Like the underrated Full Throttle, Bad Boys II reaches the limit, and then pushes itself past it, to a limitless place of unremitting excitement.  Nothing I can type will prepare you for how truly outrageous this movie is.  The violence is extreme and the gore is heavy.  On the gruesome scale, the film is second only to Hannibal in what it gets away with, while still receiving an "R" rating from the MPAA. 

Unlike Hannibal, the bloodshed in Bad Boys II is played strictly for laughs.  But like carnal comedy classics ranging from the second Evil Dead to Final Destination 2, the flick will have you questioning the shameless tastelessness of your own sense of humor.  "Did I just laugh, clap and cheer over a guy being blown in half?"  "Was I giggling when the cap of a man's skull dropped off to reveal his gooey brain?"  Yes, you church-going people, you'll have a lot of confessing to do, after watching this one (at least five weak-stomached folks left the theater during one of the film's more grotesque moments.  I'm guessing they were rapidly racing toward either a toilet or a confessional.). 

But Michael Bay and his hardy band of screenwriters aren't aiming to please only those of us undesirables raised on horror movies, heavy metal and Captain Kangaroo.  There's plenty of love to go around, and this film is chock-full of memorable comedy and action-sequences.  Martin Lawrence and Will Smith are both in top form.  This film may be remembered as the height of their careers as comedic actors.  Reportedly, they'd come in on their day off (Sunday) and improvise comedy lines that Michael Bay would scribble down and implement into the screenplay, during the next official shooting day.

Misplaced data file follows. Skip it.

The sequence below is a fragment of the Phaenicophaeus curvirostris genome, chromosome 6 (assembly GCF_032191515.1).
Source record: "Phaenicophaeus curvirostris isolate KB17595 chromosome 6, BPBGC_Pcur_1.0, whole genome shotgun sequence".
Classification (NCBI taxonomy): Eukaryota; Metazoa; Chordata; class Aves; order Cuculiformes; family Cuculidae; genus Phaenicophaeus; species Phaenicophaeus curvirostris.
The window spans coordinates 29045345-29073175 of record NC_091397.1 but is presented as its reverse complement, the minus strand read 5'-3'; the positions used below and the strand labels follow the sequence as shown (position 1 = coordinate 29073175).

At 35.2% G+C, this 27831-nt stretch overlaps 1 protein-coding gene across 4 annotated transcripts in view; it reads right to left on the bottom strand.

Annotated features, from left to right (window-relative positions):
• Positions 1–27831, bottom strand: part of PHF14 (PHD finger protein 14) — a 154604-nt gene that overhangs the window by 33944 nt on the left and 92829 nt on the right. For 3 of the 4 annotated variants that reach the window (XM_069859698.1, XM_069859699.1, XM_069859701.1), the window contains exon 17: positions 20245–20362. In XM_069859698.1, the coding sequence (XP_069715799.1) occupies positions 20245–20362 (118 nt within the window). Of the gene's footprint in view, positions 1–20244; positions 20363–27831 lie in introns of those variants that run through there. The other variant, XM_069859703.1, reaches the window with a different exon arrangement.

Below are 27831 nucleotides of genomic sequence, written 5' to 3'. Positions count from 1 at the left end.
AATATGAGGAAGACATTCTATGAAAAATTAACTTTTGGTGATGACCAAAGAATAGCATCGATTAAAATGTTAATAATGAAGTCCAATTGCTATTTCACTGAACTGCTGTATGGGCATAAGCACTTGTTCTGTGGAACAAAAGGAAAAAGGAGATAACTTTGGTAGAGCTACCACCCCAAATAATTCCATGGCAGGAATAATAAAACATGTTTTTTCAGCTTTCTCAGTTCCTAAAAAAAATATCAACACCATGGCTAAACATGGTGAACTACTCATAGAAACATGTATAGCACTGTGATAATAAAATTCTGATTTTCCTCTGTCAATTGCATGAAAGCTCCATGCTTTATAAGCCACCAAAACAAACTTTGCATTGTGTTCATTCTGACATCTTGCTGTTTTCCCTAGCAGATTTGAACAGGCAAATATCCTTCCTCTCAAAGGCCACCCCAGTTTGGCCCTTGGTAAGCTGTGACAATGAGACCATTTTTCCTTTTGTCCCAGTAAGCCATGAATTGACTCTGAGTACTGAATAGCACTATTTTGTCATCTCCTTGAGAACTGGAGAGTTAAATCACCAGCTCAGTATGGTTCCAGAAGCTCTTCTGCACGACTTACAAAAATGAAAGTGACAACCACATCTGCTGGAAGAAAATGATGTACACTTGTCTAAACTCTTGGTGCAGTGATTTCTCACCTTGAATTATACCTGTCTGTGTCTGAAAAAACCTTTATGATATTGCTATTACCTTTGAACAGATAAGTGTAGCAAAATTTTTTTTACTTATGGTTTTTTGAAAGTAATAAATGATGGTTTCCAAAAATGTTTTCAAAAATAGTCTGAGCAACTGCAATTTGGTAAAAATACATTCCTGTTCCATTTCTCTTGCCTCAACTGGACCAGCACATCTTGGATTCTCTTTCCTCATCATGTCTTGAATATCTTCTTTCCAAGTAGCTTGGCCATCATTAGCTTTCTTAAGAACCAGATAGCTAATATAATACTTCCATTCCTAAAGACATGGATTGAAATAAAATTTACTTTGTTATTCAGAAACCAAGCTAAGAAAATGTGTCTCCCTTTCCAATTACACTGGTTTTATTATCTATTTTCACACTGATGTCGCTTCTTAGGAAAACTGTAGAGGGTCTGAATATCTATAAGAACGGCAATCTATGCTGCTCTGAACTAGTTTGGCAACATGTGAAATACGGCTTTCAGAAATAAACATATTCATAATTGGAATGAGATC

And those action sequences.  Wow.  Again The Matrix Reloaded's much touted freeway chase is put to shame by crazy automobile action in another film (this happened just a couple weeks ago with Terminator 3:  Rise of the Machines).  This isn't simply one car pursuing another.  It's a frantic couple of car chases with dozens of automobiles spinning off trucks, boats flying at cars, and a bunch of corpses thrown into the mix, just for good measure.  I'm pretty sure the only thing missing was the kitchen sink. 

And the "everything but the kitchen sink" maxim is what Michael Bay stumbled upon to turn his god-awful formula into gold.  More blood!  More guts!  More action!  More scantily clad women!  More humor!  More curse words!  More explosions!  More!  More!  More!  Finally Bay has reached the point where "recrementitious" becomes "just right."  The film stretches out to an amazing 2 hours and 30 minutes, without becoming tired.  But Michael Bay hasn't turned himself into "director of the year" by any means, and there are moments where his juvenile directing style threatens to sink the film.